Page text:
There will be no special Board of Supervisors meeting on Tuesday to vote on an interim mayor, throwing into doubt the supervisors’ intentions to replace acting Mayor London Breed.
Although Breed appeared willing to schedule the meeting, using her power as president of the board, she missed the 11 a.m. Friday deadline. Six other supervisors could have set the meeting themselves by submitting a letter to board clerk Angela Calvillo, but she did not receive such a request by deadline.
At this point the board seems deadlocked on the issue. Supervisor Aaron Peskin made a motion on Tuesday to schedule a vote at the next board meeting, although so far no date has been set. The next regularly scheduled meeting is on Jan. 23, but if one member of the board wants to delay the vote, he or she may kick the motion back to the board’s Rules Committee.
That committee is chaired by Supervisor Ahsha Safai, a friend of Breed. He could postpone debate on the motion for another 30 days.
While Peskin and other progressive supervisors have raised concerns about Breed sitting in the executive and legislative branch simultaneously, the moderates seem to be in no hurry to remove an ally.
And after weeks of discussion, it’s unclear whether anyone can muster the six votes required to be interim mayor. Two supervisors — Breed and Jane Kim, a progressive — are competing in the June race, and no one can vote for him or herself.
“Of course we’ll have the meeting,” said Supervisor Malia Cohen, who is viewed as a moderate. She said that all of the supervisors would welcome an “open and thoughtful discussion where people can air out their fears and grievances.”
Yet “the reality remains the same that no one has six votes,” Cohen said.
Peskin grudgingly agreed.
“The irony of all this is that the conventional wisdom is we’ll deadlock five-five,” he said. “Or one of the progressives will say, ‘Enough!’ and just vote for London (Breed).”
Progressive activists are lobbying for a vote on an interim mayor, saying that Breed would carry the power of an incumbent if she remains acting mayor until the June election to serve out the term of late Mayor Ed Lee, who died of a heart attack in December. The role would also allow her to retain her district seat, should she lose the election.
Breed would have to give up that seat if she were appointed interim mayor, though she would draw former Mayor Ed Lee’s $297,387 annual salary and also appoint her replacement in District Five.
— Rachel Swan
Money move: San Francisco mayoral candidate Angela Alioto filed a lawsuit on Thursday seeking to block one of her rivals in the mayor’s race, Mark Leno, from accessing potentially hundreds of thousands of dollars in public financing money.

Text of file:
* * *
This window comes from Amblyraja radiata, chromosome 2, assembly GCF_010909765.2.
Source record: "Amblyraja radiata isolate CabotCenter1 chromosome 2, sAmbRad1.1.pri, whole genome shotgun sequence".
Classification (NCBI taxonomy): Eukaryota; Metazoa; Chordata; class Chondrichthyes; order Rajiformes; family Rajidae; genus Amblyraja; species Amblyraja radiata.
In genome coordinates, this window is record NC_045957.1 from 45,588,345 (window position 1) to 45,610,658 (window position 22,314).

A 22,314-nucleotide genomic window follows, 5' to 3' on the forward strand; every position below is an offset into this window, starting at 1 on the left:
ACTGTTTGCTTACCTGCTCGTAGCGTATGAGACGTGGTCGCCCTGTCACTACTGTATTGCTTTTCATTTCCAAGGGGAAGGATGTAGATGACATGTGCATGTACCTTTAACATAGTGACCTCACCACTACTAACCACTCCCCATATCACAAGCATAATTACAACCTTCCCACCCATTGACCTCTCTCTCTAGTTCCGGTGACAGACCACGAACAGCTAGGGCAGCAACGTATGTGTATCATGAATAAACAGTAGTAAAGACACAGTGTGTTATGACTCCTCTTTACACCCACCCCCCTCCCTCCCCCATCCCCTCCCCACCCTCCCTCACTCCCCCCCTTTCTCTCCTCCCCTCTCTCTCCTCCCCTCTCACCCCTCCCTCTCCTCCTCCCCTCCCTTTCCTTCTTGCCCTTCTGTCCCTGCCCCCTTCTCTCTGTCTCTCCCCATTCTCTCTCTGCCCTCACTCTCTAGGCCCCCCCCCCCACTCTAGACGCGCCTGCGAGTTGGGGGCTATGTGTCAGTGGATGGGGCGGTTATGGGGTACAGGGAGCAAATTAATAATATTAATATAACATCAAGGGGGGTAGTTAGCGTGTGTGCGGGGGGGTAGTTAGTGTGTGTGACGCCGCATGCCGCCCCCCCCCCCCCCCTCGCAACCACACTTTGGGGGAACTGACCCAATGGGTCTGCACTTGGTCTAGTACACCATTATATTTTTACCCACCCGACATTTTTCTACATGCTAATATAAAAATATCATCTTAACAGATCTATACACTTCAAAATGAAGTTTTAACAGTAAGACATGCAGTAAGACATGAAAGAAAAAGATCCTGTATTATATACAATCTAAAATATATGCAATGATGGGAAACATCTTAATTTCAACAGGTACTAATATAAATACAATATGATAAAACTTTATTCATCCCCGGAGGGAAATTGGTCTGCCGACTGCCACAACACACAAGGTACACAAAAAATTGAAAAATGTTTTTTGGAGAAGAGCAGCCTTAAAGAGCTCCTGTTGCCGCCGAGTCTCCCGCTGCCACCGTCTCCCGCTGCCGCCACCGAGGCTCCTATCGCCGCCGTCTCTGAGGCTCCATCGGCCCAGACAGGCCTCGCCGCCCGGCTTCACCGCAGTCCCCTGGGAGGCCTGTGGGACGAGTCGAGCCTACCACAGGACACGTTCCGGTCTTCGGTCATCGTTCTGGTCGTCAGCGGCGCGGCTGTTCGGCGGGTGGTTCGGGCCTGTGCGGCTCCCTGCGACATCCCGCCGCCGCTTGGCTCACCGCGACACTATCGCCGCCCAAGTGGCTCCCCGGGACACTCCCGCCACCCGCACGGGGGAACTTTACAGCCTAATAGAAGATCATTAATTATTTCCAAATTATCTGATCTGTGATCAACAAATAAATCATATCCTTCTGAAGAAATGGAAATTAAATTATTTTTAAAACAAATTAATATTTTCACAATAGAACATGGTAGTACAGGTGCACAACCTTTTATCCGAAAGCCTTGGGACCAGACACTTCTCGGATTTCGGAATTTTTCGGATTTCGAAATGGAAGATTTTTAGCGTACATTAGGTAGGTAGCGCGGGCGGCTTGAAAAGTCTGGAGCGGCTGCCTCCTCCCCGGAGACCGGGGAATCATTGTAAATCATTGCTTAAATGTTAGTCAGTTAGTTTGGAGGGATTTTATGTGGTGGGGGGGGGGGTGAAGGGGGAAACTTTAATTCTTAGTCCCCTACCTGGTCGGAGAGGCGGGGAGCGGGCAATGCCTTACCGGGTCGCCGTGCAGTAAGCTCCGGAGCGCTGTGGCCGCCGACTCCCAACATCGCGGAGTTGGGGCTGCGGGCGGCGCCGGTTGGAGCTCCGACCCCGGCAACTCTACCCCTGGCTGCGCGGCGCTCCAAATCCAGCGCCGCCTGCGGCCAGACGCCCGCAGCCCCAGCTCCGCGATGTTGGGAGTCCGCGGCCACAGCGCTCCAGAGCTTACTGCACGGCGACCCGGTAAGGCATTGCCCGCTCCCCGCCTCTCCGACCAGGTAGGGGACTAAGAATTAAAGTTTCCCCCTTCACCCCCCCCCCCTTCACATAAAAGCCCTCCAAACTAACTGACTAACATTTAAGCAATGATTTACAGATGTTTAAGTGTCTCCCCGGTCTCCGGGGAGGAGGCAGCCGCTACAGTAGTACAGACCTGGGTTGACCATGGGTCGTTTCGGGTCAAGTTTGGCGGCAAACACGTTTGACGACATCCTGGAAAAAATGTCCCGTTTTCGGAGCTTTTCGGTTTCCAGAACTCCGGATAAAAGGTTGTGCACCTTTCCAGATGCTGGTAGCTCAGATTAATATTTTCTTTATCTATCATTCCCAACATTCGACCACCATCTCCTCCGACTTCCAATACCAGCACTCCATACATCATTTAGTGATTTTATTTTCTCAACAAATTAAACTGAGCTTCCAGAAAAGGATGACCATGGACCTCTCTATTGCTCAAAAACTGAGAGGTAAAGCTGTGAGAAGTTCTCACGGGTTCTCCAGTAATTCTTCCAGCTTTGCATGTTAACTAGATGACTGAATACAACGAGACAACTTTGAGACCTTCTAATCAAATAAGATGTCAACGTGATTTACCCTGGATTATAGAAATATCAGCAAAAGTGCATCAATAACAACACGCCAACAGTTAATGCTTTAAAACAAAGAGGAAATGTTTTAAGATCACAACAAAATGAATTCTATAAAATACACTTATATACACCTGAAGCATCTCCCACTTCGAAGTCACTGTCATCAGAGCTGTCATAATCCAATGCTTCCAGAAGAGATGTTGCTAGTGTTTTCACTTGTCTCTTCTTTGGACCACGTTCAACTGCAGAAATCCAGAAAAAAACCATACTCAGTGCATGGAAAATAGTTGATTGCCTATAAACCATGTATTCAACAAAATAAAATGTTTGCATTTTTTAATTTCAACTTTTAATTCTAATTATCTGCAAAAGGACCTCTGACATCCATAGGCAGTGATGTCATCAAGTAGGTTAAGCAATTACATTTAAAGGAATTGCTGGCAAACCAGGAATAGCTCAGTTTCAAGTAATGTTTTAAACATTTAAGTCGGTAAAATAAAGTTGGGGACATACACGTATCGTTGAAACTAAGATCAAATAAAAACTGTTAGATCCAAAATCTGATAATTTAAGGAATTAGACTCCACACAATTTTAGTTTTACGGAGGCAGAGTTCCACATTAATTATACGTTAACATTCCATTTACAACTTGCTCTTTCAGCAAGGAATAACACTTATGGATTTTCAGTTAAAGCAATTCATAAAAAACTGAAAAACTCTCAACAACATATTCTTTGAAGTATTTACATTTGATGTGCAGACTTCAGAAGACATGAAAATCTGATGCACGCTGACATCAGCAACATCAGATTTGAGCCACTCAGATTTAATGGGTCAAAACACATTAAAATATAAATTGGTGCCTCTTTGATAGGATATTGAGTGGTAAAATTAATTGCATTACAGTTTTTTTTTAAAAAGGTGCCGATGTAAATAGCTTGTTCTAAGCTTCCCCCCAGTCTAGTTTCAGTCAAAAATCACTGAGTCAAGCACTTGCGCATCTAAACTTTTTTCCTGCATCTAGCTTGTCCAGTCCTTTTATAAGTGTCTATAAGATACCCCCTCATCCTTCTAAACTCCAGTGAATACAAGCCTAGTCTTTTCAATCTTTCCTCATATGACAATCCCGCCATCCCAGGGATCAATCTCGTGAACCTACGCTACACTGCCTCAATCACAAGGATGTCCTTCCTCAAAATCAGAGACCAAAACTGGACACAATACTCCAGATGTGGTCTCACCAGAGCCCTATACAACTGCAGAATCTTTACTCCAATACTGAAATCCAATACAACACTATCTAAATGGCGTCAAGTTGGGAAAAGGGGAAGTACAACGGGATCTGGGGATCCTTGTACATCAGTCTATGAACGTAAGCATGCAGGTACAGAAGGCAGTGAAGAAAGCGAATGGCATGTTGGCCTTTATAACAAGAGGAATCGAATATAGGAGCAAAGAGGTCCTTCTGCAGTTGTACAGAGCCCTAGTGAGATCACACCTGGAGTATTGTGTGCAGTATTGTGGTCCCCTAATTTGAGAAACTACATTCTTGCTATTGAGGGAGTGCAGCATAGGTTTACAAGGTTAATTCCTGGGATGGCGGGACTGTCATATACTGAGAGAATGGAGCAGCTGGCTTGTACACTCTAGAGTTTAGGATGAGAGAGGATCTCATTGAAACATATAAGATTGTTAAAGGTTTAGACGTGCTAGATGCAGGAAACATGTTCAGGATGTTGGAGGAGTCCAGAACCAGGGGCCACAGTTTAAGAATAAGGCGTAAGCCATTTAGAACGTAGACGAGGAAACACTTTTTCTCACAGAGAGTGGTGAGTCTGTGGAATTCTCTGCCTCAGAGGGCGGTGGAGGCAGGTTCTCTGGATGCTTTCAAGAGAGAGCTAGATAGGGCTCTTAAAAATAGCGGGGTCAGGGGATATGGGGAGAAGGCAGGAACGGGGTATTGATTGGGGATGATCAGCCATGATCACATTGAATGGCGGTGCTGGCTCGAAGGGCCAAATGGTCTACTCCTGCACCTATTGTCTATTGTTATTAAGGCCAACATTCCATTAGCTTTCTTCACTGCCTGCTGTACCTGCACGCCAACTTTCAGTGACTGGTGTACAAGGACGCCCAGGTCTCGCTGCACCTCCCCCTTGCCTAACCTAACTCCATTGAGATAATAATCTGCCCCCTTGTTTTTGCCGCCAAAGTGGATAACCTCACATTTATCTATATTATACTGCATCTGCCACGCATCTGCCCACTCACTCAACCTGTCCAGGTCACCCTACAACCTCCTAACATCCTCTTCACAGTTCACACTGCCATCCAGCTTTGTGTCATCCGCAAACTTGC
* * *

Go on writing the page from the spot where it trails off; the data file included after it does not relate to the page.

According to the suit, filed in San Francisco Superior Court, Alioto claims San Francisco’s campaign finance laws prohibit Leno from using much of the money he’s raised since entering the mayor’s race last May to obtain public money, which is meant to help candidates offset the costs of their campaigns.
Leno’s attorneys fired back in a memo filed in court Friday morning, calling the suit a “frivolous action in an effort to undermine the mayoral campaign of Mark Leno … and to gain a competitive advantage in the race.”
Judge Richard Ulmer issued no ruling on the case Friday, opting instead to give both sides more time to file additional briefings.
“I want to get more information before I rule in any way,” Ulmer said.
Ulmer also invited the five other mayoral candidates who have indicated their intent to apply for public financing to “state their interest” in the case. Ulmer will take up the case again Friday.
In San Francisco, candidates must raise specific thresholds of funds from individual donors in the city before they can apply for public financing, in addition to other requirements.
San Francisco voters were originally to decide the city’s next mayor in November 2019. But the unexpected death of Ed Lee has triggered a special election, substantially compressing the time for candidates to organize and enter the race.
Alito’s suit contends that Leno should not be able to use the money he raised for what was previously his 2019 bid for mayor to apply for public campaign funds, claiming that the letter and spirit of the city’s campaign finance ordinance prevents candidates from obtaining matching public financing contributions “if the funds were contributed to support the candidate’s election to the same office, but in a different election year.”
“It’s a different term, which makes it a different race, so he should not be able to apply those funds to the 2018 race,” Alioto said. “It’s an unfair playing field.” Notably, Alioto, a Democrat, is being represented in the case by Harmeet Dhillon, a prominent conservative attorney and Republican party official.
Leno’s attorneys argued that Alioto’s camp was “mischarterizing the applicable law in the case,” and accused Alioto’s lawyers of omitting portions of the city’s campaign finance ordinance that “undermines their position.”
Mayoral candidates who raise enough money from individual San Francisco residents and meet other requirements can receive contributions and matching funds of up to $975,000 in public financing from the city for their campaigns.
— Dominic Fracassa